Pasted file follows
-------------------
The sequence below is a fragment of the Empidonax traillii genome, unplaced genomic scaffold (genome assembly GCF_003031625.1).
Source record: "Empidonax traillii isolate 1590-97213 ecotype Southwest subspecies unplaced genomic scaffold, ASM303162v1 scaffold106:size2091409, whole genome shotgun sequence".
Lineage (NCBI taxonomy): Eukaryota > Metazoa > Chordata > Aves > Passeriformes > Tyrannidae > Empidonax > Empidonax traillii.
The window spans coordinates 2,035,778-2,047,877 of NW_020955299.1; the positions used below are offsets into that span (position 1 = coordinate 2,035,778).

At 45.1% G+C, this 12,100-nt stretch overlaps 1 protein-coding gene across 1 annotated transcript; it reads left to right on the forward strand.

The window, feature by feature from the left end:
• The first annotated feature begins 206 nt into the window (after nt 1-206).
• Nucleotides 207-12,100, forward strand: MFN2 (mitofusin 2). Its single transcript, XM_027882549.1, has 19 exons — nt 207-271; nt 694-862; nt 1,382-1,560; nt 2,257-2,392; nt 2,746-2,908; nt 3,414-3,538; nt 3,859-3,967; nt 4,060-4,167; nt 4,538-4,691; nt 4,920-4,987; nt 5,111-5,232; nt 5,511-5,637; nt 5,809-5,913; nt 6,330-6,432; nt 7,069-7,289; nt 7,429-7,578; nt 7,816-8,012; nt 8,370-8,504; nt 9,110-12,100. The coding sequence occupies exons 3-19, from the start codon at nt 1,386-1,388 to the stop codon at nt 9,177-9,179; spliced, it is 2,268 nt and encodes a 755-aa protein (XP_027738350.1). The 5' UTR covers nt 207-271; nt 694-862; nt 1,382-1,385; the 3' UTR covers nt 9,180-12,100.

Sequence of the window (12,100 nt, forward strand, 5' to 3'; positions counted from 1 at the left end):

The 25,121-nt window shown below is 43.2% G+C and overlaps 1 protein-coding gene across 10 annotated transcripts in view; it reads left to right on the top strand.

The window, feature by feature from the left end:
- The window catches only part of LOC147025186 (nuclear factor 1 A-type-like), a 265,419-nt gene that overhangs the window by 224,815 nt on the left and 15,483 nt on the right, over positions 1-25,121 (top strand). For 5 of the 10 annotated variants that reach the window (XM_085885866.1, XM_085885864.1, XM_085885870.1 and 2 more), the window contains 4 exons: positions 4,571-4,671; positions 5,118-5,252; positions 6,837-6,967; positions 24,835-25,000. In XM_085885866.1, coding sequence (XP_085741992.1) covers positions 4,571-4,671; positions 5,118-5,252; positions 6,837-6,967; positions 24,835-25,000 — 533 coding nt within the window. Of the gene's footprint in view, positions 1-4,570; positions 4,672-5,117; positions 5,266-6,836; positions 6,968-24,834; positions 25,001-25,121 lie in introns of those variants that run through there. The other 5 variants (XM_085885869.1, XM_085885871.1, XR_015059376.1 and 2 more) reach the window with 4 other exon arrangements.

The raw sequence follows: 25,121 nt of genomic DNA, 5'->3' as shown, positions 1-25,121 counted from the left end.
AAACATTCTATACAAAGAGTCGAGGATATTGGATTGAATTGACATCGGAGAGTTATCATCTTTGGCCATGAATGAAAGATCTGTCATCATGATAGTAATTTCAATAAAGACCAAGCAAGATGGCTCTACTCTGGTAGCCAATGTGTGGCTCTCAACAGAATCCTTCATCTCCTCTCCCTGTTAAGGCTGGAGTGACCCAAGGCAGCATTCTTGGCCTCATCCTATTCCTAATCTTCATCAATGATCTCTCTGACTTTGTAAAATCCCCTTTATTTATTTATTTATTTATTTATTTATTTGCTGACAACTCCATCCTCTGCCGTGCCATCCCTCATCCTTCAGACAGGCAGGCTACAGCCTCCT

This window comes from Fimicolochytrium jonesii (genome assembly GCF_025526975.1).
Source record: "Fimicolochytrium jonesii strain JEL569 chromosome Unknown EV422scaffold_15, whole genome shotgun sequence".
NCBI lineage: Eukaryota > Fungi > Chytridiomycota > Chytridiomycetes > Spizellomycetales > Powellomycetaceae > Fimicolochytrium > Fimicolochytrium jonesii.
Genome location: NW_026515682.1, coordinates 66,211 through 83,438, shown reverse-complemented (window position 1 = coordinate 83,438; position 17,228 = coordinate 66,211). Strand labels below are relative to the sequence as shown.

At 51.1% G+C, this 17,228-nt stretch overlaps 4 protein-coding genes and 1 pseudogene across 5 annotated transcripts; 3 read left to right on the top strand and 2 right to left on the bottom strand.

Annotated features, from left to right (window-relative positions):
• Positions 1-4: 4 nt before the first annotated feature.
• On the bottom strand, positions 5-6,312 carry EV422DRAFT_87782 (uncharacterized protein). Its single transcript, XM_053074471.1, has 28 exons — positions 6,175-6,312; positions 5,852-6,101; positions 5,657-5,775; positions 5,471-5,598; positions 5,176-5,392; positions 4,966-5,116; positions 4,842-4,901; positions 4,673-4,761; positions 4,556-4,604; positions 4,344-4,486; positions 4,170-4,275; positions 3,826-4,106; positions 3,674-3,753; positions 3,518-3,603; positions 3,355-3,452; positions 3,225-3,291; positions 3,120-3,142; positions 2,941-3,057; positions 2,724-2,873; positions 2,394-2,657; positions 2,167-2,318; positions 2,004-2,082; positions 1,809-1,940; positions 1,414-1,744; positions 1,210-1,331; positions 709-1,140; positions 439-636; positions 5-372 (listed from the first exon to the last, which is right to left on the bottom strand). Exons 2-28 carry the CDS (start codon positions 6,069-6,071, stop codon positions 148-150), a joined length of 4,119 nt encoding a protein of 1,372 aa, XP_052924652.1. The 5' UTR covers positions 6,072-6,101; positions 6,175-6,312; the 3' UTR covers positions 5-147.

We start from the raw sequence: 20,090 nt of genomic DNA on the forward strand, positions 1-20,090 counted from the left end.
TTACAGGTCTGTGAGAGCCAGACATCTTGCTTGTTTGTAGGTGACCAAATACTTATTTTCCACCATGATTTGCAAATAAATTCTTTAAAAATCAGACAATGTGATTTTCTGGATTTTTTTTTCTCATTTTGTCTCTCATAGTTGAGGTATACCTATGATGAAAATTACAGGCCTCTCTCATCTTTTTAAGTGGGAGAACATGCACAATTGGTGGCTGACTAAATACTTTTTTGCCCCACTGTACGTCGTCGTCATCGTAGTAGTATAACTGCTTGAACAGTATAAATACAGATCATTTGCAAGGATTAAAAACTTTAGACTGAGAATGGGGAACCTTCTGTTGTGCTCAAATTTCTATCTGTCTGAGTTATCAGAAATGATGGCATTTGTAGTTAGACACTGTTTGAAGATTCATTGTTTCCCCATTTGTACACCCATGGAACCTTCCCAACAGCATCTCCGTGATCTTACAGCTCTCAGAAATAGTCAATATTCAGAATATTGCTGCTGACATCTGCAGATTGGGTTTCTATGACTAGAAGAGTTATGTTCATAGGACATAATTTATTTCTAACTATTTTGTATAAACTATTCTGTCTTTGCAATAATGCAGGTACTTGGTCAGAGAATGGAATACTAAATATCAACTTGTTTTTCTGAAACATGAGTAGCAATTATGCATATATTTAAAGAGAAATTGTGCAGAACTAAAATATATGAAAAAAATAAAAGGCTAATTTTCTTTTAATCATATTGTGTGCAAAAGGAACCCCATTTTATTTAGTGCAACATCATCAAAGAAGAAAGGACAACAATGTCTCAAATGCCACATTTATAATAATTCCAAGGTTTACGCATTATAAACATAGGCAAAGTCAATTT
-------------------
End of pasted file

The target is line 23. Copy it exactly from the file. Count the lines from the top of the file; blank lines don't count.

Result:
We start from the raw sequence: 20,090 nt of genomic DNA on the forward strand, positions 1-20,090 counted from the left end.